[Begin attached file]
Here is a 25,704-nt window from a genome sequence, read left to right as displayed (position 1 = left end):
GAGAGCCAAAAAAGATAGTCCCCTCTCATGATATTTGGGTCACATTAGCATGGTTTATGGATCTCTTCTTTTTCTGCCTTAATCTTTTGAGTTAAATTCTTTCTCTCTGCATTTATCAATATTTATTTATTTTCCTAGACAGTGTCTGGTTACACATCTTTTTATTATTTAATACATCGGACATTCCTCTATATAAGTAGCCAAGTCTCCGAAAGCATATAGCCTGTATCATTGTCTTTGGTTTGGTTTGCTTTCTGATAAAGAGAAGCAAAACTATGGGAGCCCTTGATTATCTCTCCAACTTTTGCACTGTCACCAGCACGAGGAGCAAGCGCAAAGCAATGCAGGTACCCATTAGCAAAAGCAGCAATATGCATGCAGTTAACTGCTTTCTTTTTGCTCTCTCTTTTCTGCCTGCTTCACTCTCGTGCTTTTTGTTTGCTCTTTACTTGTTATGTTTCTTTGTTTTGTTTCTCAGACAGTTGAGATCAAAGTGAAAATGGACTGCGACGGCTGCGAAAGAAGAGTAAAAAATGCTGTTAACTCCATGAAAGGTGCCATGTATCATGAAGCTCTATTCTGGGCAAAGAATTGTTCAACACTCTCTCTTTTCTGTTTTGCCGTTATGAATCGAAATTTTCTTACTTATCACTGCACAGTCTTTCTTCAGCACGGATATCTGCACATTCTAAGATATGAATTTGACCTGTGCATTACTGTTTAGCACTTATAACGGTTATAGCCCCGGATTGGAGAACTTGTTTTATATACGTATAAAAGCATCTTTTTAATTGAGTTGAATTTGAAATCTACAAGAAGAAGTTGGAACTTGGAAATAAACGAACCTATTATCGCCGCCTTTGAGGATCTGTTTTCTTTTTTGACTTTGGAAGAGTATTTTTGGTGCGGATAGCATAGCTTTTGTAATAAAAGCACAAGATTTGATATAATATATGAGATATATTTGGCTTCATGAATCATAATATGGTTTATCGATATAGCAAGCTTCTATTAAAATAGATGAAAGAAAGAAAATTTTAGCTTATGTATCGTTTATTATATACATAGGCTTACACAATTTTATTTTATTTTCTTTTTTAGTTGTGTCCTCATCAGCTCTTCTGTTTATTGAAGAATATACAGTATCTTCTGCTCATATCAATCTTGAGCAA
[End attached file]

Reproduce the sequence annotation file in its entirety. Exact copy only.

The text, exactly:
Here is a 25,704-nt window from a genome sequence, read left to right as displayed (position 1 = left end):
GAGAGCCAAAAAAGATAGTCCCCTCTCATGATATTTGGGTCACATTAGCATGGTTTATGGATCTCTTCTTTTTCTGCCTTAATCTTTTGAGTTAAATTCTTTCTCTCTGCATTTATCAATATTTATTTATTTTCCTAGACAGTGTCTGGTTACACATCTTTTTATTATTTAATACATCGGACATTCCTCTATATAAGTAGCCAAGTCTCCGAAAGCATATAGCCTGTATCATTGTCTTTGGTTTGGTTTGCTTTCTGATAAAGAGAAGCAAAACTATGGGAGCCCTTGATTATCTCTCCAACTTTTGCACTGTCACCAGCACGAGGAGCAAGCGCAAAGCAATGCAGGTACCCATTAGCAAAAGCAGCAATATGCATGCAGTTAACTGCTTTCTTTTTGCTCTCTCTTTTCTGCCTGCTTCACTCTCGTGCTTTTTGTTTGCTCTTTACTTGTTATGTTTCTTTGTTTTGTTTCTCAGACAGTTGAGATCAAAGTGAAAATGGACTGCGACGGCTGCGAAAGAAGAGTAAAAAATGCTGTTAACTCCATGAAAGGTGCCATGTATCATGAAGCTCTATTCTGGGCAAAGAATTGTTCAACACTCTCTCTTTTCTGTTTTGCCGTTATGAATCGAAATTTTCTTACTTATCACTGCACAGTCTTTCTTCAGCACGGATATCTGCACATTCTAAGATATGAATTTGACCTGTGCATTACTGTTTAGCACTTATAACGGTTATAGCCCCGGATTGGAGAACTTGTTTTATATACGTATAAAAGCATCTTTTTAATTGAGTTGAATTTGAAATCTACAAGAAGAAGTTGGAACTTGGAAATAAACGAACCTATTATCGCCGCCTTTGAGGATCTGTTTTCTTTTTTGACTTTGGAAGAGTATTTTTGGTGCGGATAGCATAGCTTTTGTAATAAAAGCACAAGATTTGATATAATATATGAGATATATTTGGCTTCATGAATCATAATATGGTTTATCGATATAGCAAGCTTCTATTAAAATAGATGAAAGAAAGAAAATTTTAGCTTATGTATCGTTTATTATATACATAGGCTTACACAATTTTATTTTATTTTCTTTTTTAGTTGTGTCCTCATCAGCTCTTCTGTTTATTGAAGAATATACAGTATCTTCTGCTCATATCAATCTTGAGCAA